After reading the content of the judicial acts in the case that is the subject of this article, you are once again convinced of the wisdom of the old saying "what is good for a German, then death for a Russian" (well, and Vice versa, too). We believe that direct references to the fact that "we have such a mentality, such a tradition, such a psychology, such traditions" are an easy but extremely unreliable refuge for explaining, but rather justifying, many social and legal problems of our state and society. However, when it comes to comparative methods of research or reception of foreign rules and regulations, it is necessary to take into account all the differences in the compared States, since any rule and principle do not exist in a vacuum and operate in the system of other rules of law and the entire legal machinery. And one of its most important elements, of course, is the judicial system, its structure, its modus operandi. The same procedural and substantive rules in their application by different courts are implemented not just differently, but sometimes in the opposite way. The degree of maturity of the legal culture is also of great importance. When everything is aimed at finding subtle places, lacunae, gaps, shortcomings of the legal fabric, circumventing and gross violation of the law, then the court should function in a completely different setting and modality.
In Russia, attempts are currently being made to adjust the institutions of corporate law and insolvency, but this is sometimes too hasty and even vain, without a system, without a conceptual understanding of where we are going and what we want to achieve as a result. How not to remember the classic: "Rus, where are you going? give an answer. Doesn't give an answer." And we, together with the Parliament and the Supreme Court, fly like sails, often and sporadically changing the rules of the game, but the main thing is that many law enforcement acts rely on rather flexible vague norms, and any attempt to nuance and be guided by justice and common sense often leads to terrible arbitrariness and lawlessness. To a greater extent, this concerns issues of bringing to justice: both General civil and subsidiary in bankruptcy. And this is where many dangers and threats lie, both for the stability of civil turnover and for confidence in justice. This is truly thin ice even for such established legal systems as the UK, let alone Russia.
In the article, the author analyzes the proposed amendments to the chapter of the Civil Code on property rights, namely the novels about acquisitive prescription and the protection of property rights.
The institution of acquisitive prescription has existed in domestic law since 1833 (with its "shutdown" in the Soviet period) with certain modifications and problems of law enforcement at the present stage. The developers of the amendments to the section on property rights propose to exclude the requisite of good faith for acquisitive prescription. The author supports the amendments, but subject to the introduction of monetary compensation from an unscrupulous acquirer in favor of the previous owner, and considers it necessary to reflect in the Draft the moment when ownership of real estate arises due to acquisitive prescription. In the author's opinion, this is the moment when the right entry is entered into the Register.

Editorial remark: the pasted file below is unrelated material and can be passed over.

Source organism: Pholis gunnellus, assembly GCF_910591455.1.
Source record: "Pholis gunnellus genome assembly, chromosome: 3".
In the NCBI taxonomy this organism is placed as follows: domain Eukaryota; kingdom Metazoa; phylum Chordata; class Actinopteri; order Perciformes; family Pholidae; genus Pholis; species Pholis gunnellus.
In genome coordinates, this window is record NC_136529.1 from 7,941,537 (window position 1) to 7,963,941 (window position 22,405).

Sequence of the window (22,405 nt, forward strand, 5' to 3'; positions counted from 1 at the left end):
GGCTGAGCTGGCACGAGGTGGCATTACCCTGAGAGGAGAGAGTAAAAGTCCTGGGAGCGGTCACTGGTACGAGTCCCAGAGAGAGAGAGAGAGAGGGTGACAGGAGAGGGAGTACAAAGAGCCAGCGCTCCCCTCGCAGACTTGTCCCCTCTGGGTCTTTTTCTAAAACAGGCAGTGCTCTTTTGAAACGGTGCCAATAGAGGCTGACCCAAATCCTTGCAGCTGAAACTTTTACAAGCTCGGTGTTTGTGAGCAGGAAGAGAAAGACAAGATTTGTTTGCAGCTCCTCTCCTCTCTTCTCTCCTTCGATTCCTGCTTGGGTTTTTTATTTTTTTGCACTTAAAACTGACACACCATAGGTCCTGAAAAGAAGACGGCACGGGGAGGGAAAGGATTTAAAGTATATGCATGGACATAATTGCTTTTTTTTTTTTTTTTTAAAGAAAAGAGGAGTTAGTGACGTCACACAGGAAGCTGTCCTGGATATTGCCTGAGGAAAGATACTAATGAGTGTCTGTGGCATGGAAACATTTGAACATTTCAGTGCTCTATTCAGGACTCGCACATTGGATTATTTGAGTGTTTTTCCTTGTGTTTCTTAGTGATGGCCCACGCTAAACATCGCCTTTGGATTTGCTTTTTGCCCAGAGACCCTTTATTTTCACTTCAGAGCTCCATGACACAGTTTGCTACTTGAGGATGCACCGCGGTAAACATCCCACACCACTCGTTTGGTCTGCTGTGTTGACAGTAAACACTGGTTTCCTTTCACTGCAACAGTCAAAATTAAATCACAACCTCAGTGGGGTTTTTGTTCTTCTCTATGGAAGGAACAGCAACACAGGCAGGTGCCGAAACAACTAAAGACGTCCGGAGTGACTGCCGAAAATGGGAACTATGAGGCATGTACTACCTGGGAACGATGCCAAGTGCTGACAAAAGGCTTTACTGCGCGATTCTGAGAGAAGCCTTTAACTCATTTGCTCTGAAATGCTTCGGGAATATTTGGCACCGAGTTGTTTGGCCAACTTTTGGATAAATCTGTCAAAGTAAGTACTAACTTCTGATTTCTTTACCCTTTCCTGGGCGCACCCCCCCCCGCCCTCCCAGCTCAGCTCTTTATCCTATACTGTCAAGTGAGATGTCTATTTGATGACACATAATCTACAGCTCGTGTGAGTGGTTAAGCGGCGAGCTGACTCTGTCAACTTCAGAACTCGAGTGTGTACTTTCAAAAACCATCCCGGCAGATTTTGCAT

The proposed changes in the system of protection of property rights - a new section on the concept of ownership, protection of any possession without examining the grounds for its occurrence and the introduction of a claim for recognition of property rights - the author, on the contrary, evaluates critically, believing that the protection of ownership makes sense only if among the requisites of acquisitive prescription there is conscientiousness. Acquisitive prescription without good faith and the right to property claims of the owner for prescription are the protection of the possession of any person.
The author critically evaluates the submission of a claim for the recognition of property rights into an independent category, since this can lead to a legal deadlock associated with the statute of limitations: at present, the courts do not apply the statute of limitations to the claim for recognition of the right, qualifying this requirement as a kind of negative claim, but the statement the independent nature of the claim for recognition means the extension of the statute of limitations to it. As a result, the owner of real estate will be able to skip the statute of limitations on a claim for recognition of the right aimed at making an entry about his right in the Register, and the one who is registered as the copyright holder will not be able to vindicate again due to missing the statute of limitations.